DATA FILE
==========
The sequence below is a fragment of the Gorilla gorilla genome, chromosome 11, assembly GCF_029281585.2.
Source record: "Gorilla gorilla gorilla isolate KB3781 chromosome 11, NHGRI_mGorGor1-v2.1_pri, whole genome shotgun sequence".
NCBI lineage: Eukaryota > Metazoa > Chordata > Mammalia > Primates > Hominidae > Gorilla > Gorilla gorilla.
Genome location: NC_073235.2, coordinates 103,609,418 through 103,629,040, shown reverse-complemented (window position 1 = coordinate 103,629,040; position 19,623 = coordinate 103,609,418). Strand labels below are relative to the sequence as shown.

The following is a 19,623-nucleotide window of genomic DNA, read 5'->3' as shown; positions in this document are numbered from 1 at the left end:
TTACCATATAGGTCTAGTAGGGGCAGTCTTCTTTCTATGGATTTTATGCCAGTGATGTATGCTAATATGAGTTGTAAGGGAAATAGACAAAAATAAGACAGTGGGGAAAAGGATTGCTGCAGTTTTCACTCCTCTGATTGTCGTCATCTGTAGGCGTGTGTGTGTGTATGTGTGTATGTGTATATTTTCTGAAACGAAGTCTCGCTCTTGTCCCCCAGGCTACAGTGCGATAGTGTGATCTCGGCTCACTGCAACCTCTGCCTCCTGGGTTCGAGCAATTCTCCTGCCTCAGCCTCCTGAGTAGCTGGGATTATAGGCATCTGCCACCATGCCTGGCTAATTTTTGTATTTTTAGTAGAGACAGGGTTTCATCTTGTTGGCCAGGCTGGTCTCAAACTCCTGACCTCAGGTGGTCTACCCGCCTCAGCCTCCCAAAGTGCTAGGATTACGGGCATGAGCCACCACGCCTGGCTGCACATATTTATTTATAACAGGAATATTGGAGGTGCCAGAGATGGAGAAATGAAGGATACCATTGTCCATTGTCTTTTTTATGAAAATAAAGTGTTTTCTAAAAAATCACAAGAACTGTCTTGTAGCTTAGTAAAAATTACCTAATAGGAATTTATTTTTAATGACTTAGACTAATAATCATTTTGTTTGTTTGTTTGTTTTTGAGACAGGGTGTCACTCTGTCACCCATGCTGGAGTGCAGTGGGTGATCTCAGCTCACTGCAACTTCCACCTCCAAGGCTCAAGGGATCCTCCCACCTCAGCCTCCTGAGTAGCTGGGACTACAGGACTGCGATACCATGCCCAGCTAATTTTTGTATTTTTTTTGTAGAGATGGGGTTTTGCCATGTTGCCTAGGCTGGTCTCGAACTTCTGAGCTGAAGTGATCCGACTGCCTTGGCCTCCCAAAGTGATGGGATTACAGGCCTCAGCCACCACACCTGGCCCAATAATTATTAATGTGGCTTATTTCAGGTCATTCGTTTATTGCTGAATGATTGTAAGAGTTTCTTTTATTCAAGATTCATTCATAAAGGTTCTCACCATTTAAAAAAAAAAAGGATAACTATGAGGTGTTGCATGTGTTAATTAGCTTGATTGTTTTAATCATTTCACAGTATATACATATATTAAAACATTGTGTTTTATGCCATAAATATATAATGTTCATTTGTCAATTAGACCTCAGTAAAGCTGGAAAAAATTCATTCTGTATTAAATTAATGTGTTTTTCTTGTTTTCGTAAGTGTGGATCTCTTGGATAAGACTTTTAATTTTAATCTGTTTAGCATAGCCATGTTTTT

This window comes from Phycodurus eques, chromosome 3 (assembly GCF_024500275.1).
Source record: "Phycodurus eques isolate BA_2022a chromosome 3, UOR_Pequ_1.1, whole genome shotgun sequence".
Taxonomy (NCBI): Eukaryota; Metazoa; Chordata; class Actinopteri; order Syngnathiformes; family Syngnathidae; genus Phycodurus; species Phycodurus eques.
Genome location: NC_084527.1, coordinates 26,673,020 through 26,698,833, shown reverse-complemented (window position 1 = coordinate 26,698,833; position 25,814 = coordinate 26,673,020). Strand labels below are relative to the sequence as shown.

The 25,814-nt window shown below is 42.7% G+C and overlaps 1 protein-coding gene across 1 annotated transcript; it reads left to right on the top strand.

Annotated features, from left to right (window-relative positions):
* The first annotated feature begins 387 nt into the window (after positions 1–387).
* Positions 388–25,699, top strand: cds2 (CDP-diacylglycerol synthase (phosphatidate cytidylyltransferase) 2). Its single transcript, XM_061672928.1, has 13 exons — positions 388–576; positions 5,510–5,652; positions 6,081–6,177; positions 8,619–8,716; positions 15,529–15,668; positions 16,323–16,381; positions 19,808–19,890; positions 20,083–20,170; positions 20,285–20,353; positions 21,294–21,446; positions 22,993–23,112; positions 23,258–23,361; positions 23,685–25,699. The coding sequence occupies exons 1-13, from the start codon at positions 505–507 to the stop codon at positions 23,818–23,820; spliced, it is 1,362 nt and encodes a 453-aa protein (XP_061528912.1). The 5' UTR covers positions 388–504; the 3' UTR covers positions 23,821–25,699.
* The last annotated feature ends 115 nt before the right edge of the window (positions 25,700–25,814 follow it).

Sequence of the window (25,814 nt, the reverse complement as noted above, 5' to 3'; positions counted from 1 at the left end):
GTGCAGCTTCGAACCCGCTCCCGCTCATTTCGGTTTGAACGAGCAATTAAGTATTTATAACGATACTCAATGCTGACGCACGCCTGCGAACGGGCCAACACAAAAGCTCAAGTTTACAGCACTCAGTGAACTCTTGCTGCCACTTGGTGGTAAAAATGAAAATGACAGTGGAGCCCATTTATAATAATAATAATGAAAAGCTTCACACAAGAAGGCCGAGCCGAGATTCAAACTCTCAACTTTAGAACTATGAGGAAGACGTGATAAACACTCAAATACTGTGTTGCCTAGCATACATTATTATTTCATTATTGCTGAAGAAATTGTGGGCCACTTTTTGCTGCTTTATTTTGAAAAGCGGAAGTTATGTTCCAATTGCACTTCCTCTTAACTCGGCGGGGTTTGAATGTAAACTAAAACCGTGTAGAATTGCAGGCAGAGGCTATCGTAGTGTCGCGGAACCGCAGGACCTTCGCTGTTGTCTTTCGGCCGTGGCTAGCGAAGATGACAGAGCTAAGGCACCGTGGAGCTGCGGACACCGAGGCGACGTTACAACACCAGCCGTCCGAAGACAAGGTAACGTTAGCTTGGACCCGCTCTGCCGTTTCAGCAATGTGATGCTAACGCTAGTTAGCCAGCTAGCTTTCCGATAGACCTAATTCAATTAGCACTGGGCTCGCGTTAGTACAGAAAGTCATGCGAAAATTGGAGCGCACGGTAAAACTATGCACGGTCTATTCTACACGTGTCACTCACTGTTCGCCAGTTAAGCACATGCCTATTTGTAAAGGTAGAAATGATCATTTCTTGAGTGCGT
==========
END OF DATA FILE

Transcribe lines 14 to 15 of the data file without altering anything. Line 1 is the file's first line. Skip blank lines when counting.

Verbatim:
* Positions 388–25,699, top strand: cds2 (CDP-diacylglycerol synthase (phosphatidate cytidylyltransferase) 2). Its single transcript, XM_061672928.1, has 13 exons — positions 388–576; positions 5,510–5,652; positions 6,081–6,177; positions 8,619–8,716; positions 15,529–15,668; positions 16,323–16,381; positions 19,808–19,890; positions 20,083–20,170; positions 20,285–20,353; positions 21,294–21,446; positions 22,993–23,112; positions 23,258–23,361; positions 23,685–25,699. The coding sequence occupies exons 1-13, from the start codon at positions 505–507 to the stop codon at positions 23,818–23,820; spliced, it is 1,362 nt and encodes a 453-aa protein (XP_061528912.1). The 5' UTR covers positions 388–504; the 3' UTR covers positions 23,821–25,699.
* The last annotated feature ends 115 nt before the right edge of the window (positions 25,700–25,814 follow it).